Top 20 Ways to Solve a Problem

Published: 28 Nov 2007
  1. Divide and conquer: break down large, complex problem into smaller, solvable problems
  2. Hill-climbing strategy, (or - rephrased - gradient descent/ascent, difference reduction) - attempting at every step to move closer to the goal situation. The problem with this approach is that many challenges require that you seem to move away from the goal state in order to clearly see the solution.
  3. Means-end analysis, more effective than hill-climbing, requires the setting of subgoals based on the process of getting from the initial state to the goal state when solving a problem.
  4. Working backwards
  5. Trial-and-error
  6. Brainstorming: a group creativity technique designed to generate a large number of ideas for the solution to a problem. The method was first popularized in the late 1930s by Alex Faickney Osborn, an advertising executive and one of the founders of BBDO, in a book called Applied Imagination. Osborn proposed that groups could double their creative output by using the method of brainstorming.
  7. Morphological analysis: a method developed by Fritz Zwicky (1967, 1969) for exploring all the possible solutions to a multi-dimensional, non-quantified problem complex.
  8. Method of focal objects: involves synthesizing the seemingly non-matching characteristics of different objects into something new.
  9. Lateral thinking: a term coined by Edward de Bono, a Maltese psychologist, physician and writer. It first appeared in the title of his book The Use of Lateral Thinking, published in 1967. De Bono defines lateral thinking as methods of thinking concerned with changing concepts and perception. Lateral thinking is about reasoning that is not immediately obvious and about ideas that may not be obtainable by using only traditional step-by-step logic.
  10. George PĆ³lya's techniques in How to Solve It: A New Aspect of Mathematical Method (Princeton Science Library): a small volume describing methods of problem solving. This book was published at Princeton University. It suggests the following steps when solving a mathematical problem
  11. Research: study what others have written about the problem (and related problems). Maybe there's already a solution?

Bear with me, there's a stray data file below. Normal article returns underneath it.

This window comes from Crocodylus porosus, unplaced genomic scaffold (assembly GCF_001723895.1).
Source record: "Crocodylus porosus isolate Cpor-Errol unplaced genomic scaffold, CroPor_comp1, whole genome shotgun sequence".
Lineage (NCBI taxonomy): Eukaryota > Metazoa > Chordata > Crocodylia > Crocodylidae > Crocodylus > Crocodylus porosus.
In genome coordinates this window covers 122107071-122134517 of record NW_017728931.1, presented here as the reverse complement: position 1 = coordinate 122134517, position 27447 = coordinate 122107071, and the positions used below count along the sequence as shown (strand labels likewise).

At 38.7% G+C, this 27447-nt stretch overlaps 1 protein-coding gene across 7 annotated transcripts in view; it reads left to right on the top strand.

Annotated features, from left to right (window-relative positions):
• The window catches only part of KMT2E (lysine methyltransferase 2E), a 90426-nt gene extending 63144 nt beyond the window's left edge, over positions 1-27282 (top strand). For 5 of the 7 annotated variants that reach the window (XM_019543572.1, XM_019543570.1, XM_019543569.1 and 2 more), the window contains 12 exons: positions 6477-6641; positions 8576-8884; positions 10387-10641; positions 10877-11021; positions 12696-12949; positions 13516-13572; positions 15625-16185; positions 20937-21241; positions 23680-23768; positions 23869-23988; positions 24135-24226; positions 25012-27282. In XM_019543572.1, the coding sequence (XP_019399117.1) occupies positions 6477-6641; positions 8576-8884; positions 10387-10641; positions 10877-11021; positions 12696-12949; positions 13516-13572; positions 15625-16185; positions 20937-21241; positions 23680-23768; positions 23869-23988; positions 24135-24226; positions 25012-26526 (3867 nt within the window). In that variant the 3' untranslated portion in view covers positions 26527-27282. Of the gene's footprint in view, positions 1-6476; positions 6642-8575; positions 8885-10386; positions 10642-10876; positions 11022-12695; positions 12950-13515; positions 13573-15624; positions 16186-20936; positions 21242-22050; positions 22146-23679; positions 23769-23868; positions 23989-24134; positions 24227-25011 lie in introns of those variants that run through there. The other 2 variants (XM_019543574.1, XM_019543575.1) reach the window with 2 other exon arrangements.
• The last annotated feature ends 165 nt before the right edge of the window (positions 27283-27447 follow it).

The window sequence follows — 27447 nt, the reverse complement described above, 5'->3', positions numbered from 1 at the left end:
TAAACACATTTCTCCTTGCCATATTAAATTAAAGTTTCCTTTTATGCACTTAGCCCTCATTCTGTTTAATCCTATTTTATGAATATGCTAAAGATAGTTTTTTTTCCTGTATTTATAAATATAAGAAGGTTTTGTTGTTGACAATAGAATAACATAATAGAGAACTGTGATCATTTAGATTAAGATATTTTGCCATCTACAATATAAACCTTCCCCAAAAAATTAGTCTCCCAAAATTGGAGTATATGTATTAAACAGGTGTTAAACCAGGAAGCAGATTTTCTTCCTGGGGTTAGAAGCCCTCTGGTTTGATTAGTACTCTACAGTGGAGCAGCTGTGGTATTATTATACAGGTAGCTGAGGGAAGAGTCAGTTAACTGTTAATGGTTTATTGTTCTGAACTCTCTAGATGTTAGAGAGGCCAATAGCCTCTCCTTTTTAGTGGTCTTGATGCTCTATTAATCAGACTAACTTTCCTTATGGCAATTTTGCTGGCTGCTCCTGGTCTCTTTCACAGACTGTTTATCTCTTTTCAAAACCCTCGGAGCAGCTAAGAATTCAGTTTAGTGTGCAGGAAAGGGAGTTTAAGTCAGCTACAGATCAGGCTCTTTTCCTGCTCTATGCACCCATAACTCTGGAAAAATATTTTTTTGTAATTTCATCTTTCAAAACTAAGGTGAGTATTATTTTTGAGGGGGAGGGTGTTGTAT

12. Assumption reversal (write down your assumptions about the problem, and then reverse them all)
  13. Analogy: has a similar problem (possibly in a different field) been solved before?
  14. Hypothesis testing: assuming a possible explanation to the problem and trying to prove the assumption.
  15. Constraint examination: are you assuming a constraint which doesn't really exist?
  16. Incubation: input the details of a problem into your mind, then stop focusing on it. The subconscious mind will continue to work on the problem, and the solution might just "pop up" while you are doing something else
  17. Build (or write) one or more abstract models of the problem
  18. Try to prove that the problem cannot be solved. Where the proof breaks down can be your starting point for resolving it
  19. Get help from friends or online problem solving community (e.g. 3form)
  20. Delegation: delegating the problem to others.
  21. Root Cause Analysis: (RCA) is a class of problem solving methods aimed at identifying the root causes of problems or events. The practice of RCA is predicated on the belief that problems are best solved by attempting to correct or eliminate root causes, as opposed to merely addressing the immediately obvious symptoms. By directing corrective measures at root causes, it is hoped that the likelihood of problem recurrence will be minimized. However, it is recognized that complete prevention of recurrence by a single intervention is not always possible. Thus, RCA is often considered to be an iterative process, and is frequently viewed as a tool of continuous improvement.


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